There’s more to Life than a House in Goa by Heta Pandit
There’s more to life than a House in Goa by Heta Pandit was launched at Goa Arts & Literature Festival. And that is where the author very kindly gave this book to me for review. Going by what she read at the launch, the book promised to be an entertaining read. So, as soon I finished what I was reading, I picked up this book. And I was particularly interested in knowing the work author has done in heritage space in Goa being the founder of Goa Heritage Action Group.
The book is a memoir that begins with an anecdote of Heta Pandit buying a house in Goa. And how after viewing many houses she found her dream home. After that, she drifts into her family’s life, or to her mother’s family life. And you get lost in the names and names of her cousins and other family members who keep popping up. She jumps over to her days in England and Kenya before coming back to Munnar and finally Goa. It seems she has had quite an eventful life as someone who just goes with the flow. And never really sets her eyes on something or works towards something.
Parts of the book are interesting like her stint in Kenya. And her description of tea gardens of Kerala. Or her days in South Goa when she first made Goa her home with her cousin. Alas, these are just small bits and pieces in this book.
There are lots of missing links in her story. And at the end of the book, I was left with many unanswered questions. The author begins the book by flaunting heritage properties that she owns in Bandra Mumbai and other cities. In the rest of the book, she is struggling to make both ends meet. She has chosen to categorically not to talk about certain parts of her life – like when you read her bio at the end of the book, you know she studied in M. S. University Baroda. But this does not get mentioned throughout the book and you wonder when did she do that.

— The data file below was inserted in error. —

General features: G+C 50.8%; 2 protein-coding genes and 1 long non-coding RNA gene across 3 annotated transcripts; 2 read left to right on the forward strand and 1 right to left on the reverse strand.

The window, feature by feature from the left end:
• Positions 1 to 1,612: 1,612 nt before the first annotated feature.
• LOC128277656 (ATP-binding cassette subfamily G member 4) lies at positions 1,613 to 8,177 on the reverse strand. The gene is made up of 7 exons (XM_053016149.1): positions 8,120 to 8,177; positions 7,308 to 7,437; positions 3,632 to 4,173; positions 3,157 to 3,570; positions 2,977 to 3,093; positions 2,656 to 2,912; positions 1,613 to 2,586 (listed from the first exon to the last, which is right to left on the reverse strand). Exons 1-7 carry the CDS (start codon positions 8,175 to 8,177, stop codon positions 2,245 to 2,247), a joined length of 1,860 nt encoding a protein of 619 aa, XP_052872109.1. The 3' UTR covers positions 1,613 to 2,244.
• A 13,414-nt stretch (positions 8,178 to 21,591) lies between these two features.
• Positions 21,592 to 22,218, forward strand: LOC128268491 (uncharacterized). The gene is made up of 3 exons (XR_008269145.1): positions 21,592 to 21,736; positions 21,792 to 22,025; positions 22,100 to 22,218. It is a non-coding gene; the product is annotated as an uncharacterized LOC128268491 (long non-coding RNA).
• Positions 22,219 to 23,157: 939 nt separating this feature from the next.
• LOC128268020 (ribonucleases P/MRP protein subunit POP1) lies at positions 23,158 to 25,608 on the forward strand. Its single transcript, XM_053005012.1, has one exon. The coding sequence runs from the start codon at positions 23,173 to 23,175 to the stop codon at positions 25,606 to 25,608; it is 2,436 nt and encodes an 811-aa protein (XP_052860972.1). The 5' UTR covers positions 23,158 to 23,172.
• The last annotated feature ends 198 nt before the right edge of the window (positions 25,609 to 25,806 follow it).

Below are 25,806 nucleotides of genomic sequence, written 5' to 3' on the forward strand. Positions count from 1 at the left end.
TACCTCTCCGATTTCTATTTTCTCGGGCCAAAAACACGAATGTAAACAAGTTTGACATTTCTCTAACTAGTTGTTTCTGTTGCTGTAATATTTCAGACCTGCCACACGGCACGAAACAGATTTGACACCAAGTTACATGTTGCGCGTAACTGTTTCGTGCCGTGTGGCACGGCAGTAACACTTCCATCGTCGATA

In first 10 years of her existence in Goa, she has no money to even feed herself a wholesome meal. And then suddenly she has all the money to buy herself a house in Goa that anyone who has looked at property market in Goa knows comes at a substantial cost.
At places, she thinks they are poor because they get only 2 rooms to live in her grandmother’s palatial home. And at other places, she is happy in a one-bedroom house. Her Mumbai stint gets mentioned only in passing. And I am not sure if it was the Mumbai riots that made her force out of Mumbai. I can go on and on about these inconsistencies.
Now, I think a good editor could have easily pointed out these gaps. And helped author fill them or leave them in a way that they do not show up. I also wonder if the author wanted to write her own biography, why did she leave out large chunks of her life. Similarly, she repeatedly mentions that all her works revolve around Houses. But when you see her description of houses it is very clinical. Her style of writing is also that of someone who is used to documenting. And not that of a storyteller. Her anecdotes come as Story 1, 2, 3 and not something that flows from one to another.
If it were written well, Heta Pandit’s life would be an interesting read. I know it is too much to ask for, but if I could suggest I would tell Heta Pandit to re-write the book with a better editor.
Take your call.